Compound restores transparency to mouse lenses, human lens tissue

By Pete Farley (UCSF News) on November 5, 2015

A chemical that could potentially be used in eye drops to reverse cataracts, the leading cause of blindness, has been identified by a team of scientists from UC San Francisco (UCSF), the University of Michigan (U-M), and Washington University in St. Louis (WUSTL).

Identified as a “priority eye disease” by the World Health Organization, cataracts—caused when the lenses of the eyes lose their transparency—affect more than 20 million people worldwide. Although cataracts can be successfully removed with surgery, this approach is expensive, and most individuals blinded by severe cataracts in developing countries go untreated.

Reported November 5 in Science, the newly identified compound is the first that is soluble enough to potentially form the basis of a... Read more ...

New Innovator Award

Martin Kampmann receives New Innovator Award from NIH's High-Risk, High-Reward research program

The National Institutes of Health (NIH) announced a New Innovator Award for Dr. Martin Kampmann, Assistant Professor in the Department of Biochemistry and Biophysics and the Institute for Neurodegenerative Diseases. This $1.5 million award is part of the High-Risk, High-Reward research program established by the NIH to support exceptionally innovative biomedical research.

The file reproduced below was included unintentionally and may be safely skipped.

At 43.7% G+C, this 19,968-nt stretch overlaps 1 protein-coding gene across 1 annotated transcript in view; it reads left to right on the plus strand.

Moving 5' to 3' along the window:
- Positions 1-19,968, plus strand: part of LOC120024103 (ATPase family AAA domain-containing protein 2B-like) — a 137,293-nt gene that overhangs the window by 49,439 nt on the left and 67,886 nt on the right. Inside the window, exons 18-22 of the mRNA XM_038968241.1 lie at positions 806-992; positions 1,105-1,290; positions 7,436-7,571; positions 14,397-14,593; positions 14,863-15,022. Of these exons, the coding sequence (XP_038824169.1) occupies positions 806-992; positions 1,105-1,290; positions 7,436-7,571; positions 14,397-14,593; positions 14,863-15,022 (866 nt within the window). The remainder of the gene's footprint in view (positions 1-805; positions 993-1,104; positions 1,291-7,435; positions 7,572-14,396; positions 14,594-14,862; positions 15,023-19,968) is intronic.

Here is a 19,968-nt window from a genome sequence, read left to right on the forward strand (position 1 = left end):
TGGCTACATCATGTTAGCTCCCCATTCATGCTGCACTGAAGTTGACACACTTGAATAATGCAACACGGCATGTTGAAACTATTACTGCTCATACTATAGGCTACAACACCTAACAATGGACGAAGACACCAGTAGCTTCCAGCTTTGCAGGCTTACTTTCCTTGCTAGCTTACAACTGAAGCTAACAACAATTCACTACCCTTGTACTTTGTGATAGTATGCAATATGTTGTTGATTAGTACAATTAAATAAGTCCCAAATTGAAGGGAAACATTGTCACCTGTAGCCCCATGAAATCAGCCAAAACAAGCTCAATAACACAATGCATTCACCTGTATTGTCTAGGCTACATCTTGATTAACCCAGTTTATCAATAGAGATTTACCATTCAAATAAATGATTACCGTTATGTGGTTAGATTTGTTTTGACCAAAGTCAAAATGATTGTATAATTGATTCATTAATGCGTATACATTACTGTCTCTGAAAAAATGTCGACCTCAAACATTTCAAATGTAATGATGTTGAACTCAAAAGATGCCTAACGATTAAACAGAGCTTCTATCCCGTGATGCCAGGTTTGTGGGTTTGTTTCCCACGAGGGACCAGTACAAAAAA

The Kampmann lab... Read more ...

Multiple System Atrophy is Described as First New Human Prion Disease Identified in 50 Years

By Nicholas Weiler (UCSF News Center) on August 31, 2015

Multiple System Atrophy (MSA), a neurodegenerative disorder with similarities to Parkinson’s disease, is caused by a newly discovered type of prion, akin to the misfolded proteins involved in incurable progressive brain diseases such Creutzfeldt-Jakob disease (CJD), according to two new research papers led by scientists at UC San Francisco.

The findings suggest new approaches to developing treatments for MSA, which currently has no cure, but also raise a potential concern for clinicians or scientists who come in contact with MSA tissue.

The new findings mark the first discovery of a human disease caused by a new prion in 50 years, since work at the National Institutes of Health in the 1960s showed that human brain tissue infected with CJD could transmit neurodegeneration to chimpanzees.

... Read more ...

Three IND faculty—Keiser, Kampmann, Kokel—honored as distinguished investigators from the Allen Family Foundation



The Paul G. Allen Family Foundation recently named IND faculty members Michael Keiser, Martin Kampmann, and David Kokel (pictured) “Allen Distinguished Investigators” and awarded them $1.4 million to identify networks of genes controlling the cellular biology of Alzheimer’s disease. Only five research teams were given awards by the Allen Family Foundation to... Read more ...